Some baseball and basketball cards sell for thousands of dollars during trading boom – WSB-TV Channel 2


ATLANTA – When the pandemic put an end to the sport last spring, many fans turned to collectible cards for their solution. Now over a year later, the hobby is booming and is even turning into a full-time job for some collectors.

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For the first time since the late ’80s and early’ 90s, the sports trading card industry is going for a while.

“We’re experiencing the biggest growth I’ve ever seen,” said Joe Davis, a longtime card dealer who opened his card store in Loganville during the height of the sports card boom of the 1990s.


Davis told Channel 2 that the sports card market has never been hotter and that much of the excitement can be attributed to nostalgia.

“You had millions of people locked in their homes,” Davis said. “Because the dads were home and said, ‘Son… or my daughter, let me get my sports cards out and show you,’ and start talking about what they’ve been up to,” Davis continued.

Right now, card collectors are cashing in online. In February, eBay reported a 142% increase in domestic sales, selling 4 million more cards in 2020 than the year before.

“Right now we have about 600,000 different items on eBay,” Davis said.

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The rest of his collection is in his showroom, where an unopened box of cards can sell for thousands of dollars. He also took Channel 2 downstairs to his temperature-controlled basement.

“How many cards do you have here?” request Michael Seiden of Channel 2.

“Probably 10 or 12 million,” Davis replied.

He said the card craze not only connected him with new customers, but convinced some to quit their daily jobs as well.

“I have two of my best clients, they literally quit their daily jobs,” Davis said.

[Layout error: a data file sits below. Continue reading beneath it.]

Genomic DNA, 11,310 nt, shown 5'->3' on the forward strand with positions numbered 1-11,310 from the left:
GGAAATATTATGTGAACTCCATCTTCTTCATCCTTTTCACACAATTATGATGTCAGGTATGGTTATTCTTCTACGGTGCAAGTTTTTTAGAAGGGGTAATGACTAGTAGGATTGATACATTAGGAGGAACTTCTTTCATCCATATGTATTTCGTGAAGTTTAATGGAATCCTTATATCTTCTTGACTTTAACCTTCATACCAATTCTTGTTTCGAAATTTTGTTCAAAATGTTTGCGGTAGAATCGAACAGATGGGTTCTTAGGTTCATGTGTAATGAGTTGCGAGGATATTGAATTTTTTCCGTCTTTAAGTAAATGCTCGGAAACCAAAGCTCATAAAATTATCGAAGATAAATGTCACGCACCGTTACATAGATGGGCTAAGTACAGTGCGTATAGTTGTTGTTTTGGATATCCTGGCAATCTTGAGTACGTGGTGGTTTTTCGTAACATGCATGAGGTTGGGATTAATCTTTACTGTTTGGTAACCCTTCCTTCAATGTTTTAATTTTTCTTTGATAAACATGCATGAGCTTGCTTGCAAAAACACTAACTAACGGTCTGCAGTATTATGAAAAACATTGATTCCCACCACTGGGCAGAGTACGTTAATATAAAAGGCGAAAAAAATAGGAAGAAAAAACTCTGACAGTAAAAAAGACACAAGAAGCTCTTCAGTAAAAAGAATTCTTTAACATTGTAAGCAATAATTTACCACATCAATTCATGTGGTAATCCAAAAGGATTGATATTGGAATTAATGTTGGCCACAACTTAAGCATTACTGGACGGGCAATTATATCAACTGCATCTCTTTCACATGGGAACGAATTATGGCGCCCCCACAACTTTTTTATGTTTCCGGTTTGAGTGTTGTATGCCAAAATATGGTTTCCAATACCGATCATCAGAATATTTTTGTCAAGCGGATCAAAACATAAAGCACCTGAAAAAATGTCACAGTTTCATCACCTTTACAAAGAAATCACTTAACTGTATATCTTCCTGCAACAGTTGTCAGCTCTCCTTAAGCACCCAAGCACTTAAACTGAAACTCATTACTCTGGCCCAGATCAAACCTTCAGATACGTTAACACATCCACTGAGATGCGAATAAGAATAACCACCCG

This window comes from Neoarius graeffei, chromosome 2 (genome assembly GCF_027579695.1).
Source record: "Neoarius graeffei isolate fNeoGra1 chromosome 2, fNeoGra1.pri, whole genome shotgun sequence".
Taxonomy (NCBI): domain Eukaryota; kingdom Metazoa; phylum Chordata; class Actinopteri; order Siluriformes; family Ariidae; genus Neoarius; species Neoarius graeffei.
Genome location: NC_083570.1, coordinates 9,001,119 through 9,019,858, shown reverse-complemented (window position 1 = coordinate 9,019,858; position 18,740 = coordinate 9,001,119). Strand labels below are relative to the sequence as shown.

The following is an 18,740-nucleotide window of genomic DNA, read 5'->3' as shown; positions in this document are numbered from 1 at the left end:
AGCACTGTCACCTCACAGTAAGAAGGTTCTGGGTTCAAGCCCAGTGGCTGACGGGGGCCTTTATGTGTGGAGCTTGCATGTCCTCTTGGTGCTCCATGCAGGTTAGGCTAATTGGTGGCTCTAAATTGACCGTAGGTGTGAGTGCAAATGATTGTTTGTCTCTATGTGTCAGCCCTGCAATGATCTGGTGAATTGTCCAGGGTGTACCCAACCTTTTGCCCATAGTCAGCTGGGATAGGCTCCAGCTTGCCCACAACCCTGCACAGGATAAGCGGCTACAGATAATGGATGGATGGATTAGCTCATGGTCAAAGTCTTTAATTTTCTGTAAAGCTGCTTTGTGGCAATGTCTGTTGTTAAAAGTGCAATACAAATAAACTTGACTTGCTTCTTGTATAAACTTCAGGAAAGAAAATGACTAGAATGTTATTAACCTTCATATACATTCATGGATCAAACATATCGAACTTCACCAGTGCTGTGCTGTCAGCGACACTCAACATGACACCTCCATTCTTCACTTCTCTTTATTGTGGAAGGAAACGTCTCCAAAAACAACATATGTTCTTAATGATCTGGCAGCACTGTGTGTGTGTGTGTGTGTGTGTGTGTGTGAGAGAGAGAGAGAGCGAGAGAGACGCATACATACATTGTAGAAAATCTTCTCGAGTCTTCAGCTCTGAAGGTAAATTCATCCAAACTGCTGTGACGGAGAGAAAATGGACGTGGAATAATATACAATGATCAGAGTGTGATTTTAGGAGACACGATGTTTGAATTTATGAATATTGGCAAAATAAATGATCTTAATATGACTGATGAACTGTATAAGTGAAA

To determine the value of your cards, you need to send them to a third-party grading service who inspects them for authenticity and condition. Cards are rated on a 10 point scale, 10 being the most valuable.

From there you are ready to sell online or you can attend a card show. Every other Sunday, hundreds of card collectors and dealers gather in the boardroom of a Cobb County hotel to buy, sell and redeem cards.

The most valuable cards are rare. Those with an autograph or a piece of a player’s jersey can sell for thousands of dollars.

“I’m just looking for Trae Young because he’s going to make the playoffs, and if he averages 36 points per night his price will double,” said collector Harris Seidband, 15.

“Seeing young children come in, especially little girls, is great,” said trader Michell Ferrell-Moore.

Social media also attracts non-traditional collectors through online “smashing”, where a pack is opened and individual cards are sold. Ryan Springer and Andrew Buell are the founders of Classic Pack Break.

The two friends host a show on YouTube where collectors from across the country buy a break, which can cost anywhere from a few to hundreds of dollars.

“It’s the thrill of the game and the fun of it, that, if we have rookie Wayne Gretzky out there, this guy might be able to take off from work for the next year or two,” Buell said. .

“It’s a blessing, you know the fact that we’ve been able to turn something that we enjoyed as a kid into something that we can do as an adult,” Springer said.

Dealers believe that there will still be a lot of circuits in the future.

“If the sports card industry and the trend we’re in right now is a baseball game, I think we’re in the first or second inning,” Davis said.

Trading cards for sports have become so valuable that they attract the attention of shoe dealers.

Sneakerheads who return rare shoes told Channel 2 that they are jumping into collectible cards due to celebrity influence, and as long as they are protected the cards don’t deteriorate like sneakers.

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